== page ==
Arginine methylation of RUNX1 occurs in a lineage-dependent manner, and may influence the position of differentiation. The BTG family of proteins can enhance PRMT1 enzymatic activity and both PRMT1 levels and BTG1 expression is upregulated when cells commit to the erythroid lineage[33]. Yet BTG1 expression is low in megakaryocytic cells lineage even though RUNX1 is abundantly expressed. Because PRMT1 is minimally expressed in megakaryocytes, we hypothesize that RUNX1 can repress PU.1 expression in these cells by binding the SIN3a complex. Indeed, ChIP assays of the PU.1 gene in megakaryocytic cells confirm this hypothesis by showing that PU.1 is repressed when RUNX1 and the SIN3 complex are found in the PU.1 URE region. Though RUNX1 participates in forming a repressor complex in the URE region[9], it is important to note that RUNX1 may not be the sole transcription factor involved in repressing PU.1 gene expression. Nonetheless, we found that overexpression of RUNX1 in the context of reduced PRMT1 levels can switch wild type RUNX1 from an activator to a repressor. We believe that PRMT1, by interacting with master regulators of hematopoietic cell differentiation such as RUNX1, is able to facilitate differentiation by establishing the correct chromatin structure for the expression of lineage specific genes.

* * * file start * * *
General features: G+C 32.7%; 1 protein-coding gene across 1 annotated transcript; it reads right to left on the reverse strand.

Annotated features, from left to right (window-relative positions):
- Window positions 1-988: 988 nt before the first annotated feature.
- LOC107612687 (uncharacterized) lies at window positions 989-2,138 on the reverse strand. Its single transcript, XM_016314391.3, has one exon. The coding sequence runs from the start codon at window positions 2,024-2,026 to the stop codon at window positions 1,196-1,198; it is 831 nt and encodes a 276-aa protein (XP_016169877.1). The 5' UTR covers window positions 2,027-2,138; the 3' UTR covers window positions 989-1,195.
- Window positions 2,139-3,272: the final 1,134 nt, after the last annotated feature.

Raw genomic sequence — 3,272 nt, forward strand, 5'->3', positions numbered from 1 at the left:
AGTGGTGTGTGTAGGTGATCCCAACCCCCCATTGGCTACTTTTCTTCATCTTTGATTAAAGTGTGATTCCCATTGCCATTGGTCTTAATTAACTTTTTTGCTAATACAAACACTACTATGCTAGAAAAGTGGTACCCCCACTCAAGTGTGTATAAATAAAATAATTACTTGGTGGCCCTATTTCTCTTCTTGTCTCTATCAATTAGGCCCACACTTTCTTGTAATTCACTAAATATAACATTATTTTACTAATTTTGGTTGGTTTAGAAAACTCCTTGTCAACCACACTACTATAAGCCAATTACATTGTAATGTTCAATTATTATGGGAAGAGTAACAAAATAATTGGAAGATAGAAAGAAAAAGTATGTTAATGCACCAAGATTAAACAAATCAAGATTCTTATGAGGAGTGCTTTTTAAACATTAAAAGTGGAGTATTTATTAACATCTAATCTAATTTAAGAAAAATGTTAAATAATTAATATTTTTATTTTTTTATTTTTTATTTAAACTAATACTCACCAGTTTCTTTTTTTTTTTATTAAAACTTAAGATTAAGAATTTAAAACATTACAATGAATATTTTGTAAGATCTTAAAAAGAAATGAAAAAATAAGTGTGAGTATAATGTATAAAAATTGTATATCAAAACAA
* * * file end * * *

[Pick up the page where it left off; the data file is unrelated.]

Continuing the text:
Interactions of RUNX1 with lysine acetyltransferases

The acetylation of histones, transcription factors, and other proteins can alter nucleosome conformation, regulate gene transcription, and thereby affect diverse biological events. The lysine acetyltransferases p300 and CREB-binding protein (CBP) function as transcriptional co-activators and play distinct roles in normal hematopoiesis[3436]. Furthermore, genetically engineered mice that lack p300 and/or CBP develop hematological malignancies[3639]. p300/CBP and the MYST family of lysine acetyltransferases [monocytic leukemia zinc-finger protein (MOZ) and monocytic leukemia zinc finger protein-related factor (MORF)] are the targets of chromosome translocations associated with acute myeloid leukemia and myelodysplastic syndromes[40, 41]. Based on their involvement in chromosomal rearrangements, and their role in normal stem cell biology, it is likely that aberrant lysine acetylation is implicated in leukemogenesis.